A common or “boilerplate” provision in commercial contracts is the renewal clause. Typically included in the Term section, this clause dictates if and how the agreement will renew after the initial term ends. When entering an agreement, your position on the renewal provision will likely depend on your role in the relationship (e.g., as either buyer or seller of products/services).
In some agreements, renewal is automatic if neither party opts out in writing. Although automatic renewal terms may be convenient, particularly when your business depends on the seller’s product or license, they may also be costly unless there is a termination for convenience right with a short notice period. Therefore, in this situation, it is important to track the renewal terms closely to avoid missing the deadline to terminate. Otherwise, your business may become stuck in a costly contract without a remedy to terminate until the end of the new term (e.g., a year or longer).
Other contracts require the buyer to proactively renew. In this case, the buyer should track the agreement’s termination date and make an informed decision about renewal before the agreement expires in order to avoid any lapse in service. Even in situations where the product or service is essential and contract renewal is necessary, it may be possible to amend some of contract terms rather than simply renewing the agreement “as is.” In other words, renewal discussions present an opportunity to leverage to your advantage the possibility that you might not renew.
Specifically, buyers/licensees should consider the following 5 issues before deciding whether or not to renew a vendor agreement:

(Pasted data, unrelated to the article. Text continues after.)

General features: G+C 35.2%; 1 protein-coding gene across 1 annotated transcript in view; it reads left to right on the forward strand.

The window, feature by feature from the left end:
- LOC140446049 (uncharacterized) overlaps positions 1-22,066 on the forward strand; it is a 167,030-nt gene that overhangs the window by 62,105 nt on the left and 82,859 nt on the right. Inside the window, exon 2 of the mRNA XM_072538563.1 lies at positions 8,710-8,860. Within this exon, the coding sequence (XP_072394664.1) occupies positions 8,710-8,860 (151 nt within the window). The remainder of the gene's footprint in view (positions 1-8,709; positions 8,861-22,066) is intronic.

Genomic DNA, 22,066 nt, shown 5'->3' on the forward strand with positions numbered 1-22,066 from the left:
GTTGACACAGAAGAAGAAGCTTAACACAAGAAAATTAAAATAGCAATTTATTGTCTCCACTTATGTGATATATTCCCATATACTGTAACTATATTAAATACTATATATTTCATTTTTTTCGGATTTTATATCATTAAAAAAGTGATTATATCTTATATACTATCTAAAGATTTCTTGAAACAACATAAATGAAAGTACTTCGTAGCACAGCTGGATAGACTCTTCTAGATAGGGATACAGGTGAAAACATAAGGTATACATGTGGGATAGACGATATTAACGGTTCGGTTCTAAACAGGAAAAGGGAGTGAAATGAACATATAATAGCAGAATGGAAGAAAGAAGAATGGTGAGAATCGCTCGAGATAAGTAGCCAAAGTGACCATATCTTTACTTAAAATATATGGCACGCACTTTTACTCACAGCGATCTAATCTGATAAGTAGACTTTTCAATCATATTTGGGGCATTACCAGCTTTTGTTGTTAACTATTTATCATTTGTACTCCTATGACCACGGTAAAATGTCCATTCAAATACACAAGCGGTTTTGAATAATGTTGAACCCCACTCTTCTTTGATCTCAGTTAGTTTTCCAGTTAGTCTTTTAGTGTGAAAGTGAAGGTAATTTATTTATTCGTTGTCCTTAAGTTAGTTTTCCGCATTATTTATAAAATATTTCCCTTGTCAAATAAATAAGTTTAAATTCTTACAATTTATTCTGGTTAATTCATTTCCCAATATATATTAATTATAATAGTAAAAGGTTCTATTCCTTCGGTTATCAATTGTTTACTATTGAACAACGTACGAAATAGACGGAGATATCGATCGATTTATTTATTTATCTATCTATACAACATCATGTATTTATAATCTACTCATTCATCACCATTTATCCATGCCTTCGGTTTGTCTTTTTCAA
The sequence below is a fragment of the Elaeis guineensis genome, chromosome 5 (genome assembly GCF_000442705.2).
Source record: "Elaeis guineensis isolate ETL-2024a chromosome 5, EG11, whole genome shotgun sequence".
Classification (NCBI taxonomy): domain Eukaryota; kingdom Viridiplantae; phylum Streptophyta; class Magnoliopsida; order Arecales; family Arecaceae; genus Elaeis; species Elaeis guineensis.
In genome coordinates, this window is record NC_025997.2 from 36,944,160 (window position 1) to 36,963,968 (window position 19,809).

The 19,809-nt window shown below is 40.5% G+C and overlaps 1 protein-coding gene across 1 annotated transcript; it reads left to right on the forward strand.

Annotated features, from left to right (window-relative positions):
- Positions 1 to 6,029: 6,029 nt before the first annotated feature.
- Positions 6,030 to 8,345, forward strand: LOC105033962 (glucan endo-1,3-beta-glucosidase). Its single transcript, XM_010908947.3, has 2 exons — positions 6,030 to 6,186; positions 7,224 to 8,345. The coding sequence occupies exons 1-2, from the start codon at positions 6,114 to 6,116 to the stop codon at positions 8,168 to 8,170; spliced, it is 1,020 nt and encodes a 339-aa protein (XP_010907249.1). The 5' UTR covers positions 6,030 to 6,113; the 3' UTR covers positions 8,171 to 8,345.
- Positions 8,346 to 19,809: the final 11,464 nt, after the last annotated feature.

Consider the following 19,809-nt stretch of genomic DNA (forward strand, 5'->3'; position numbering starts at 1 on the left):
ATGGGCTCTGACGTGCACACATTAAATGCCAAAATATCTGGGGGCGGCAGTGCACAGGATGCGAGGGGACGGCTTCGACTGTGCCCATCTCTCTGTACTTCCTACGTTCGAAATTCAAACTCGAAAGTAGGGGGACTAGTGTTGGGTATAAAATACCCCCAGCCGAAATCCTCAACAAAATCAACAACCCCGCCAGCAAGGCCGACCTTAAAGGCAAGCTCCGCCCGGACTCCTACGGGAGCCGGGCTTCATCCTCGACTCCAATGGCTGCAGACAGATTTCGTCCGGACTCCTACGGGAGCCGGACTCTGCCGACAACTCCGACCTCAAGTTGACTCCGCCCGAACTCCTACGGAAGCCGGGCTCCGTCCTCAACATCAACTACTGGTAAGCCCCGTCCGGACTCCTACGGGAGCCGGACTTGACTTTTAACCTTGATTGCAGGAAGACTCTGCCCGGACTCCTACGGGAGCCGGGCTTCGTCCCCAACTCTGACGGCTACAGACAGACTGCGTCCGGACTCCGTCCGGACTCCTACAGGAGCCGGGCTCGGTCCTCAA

1. What steps are required to renew and when must they be taken?
As stated above, it is important to track the terms of the renewal provision. Missed deadlines can cost your company a significant amount of money, lead to an interruption in service and/or impact your leverage to make any changes in the contract. Therefore, before all else, carefully review the termination clause to determine the deadline by which you must provide notice to either opt out or proactively renew.
2. Does renewal still support your business objectives?
Consider whether the product or service still adds value, as well as if it is still worth the cost (in terms of both cash and opportunity cost associated with not exploring other available options). To make a sound decision, you should examine the deal itself, as well as other external factors such as (a) organizational priorities/budgets and how they may have shifted, (b) management’s goals for the coming period, (c) the marketplace and the potential availability of new competitive options, and finally, (d) new internal capabilities that may enable you to provide the same product or service in-house. For example, even if this function is critical to your company, if you need more customization than an off-the-shelf solution provides, you may decide to terminate the relationship if you have the capability to bring it in-house. For these and other reasons, putting renewal on “auto pilot” may not make sense.
3. Will pricing and/or volume change upon renewal?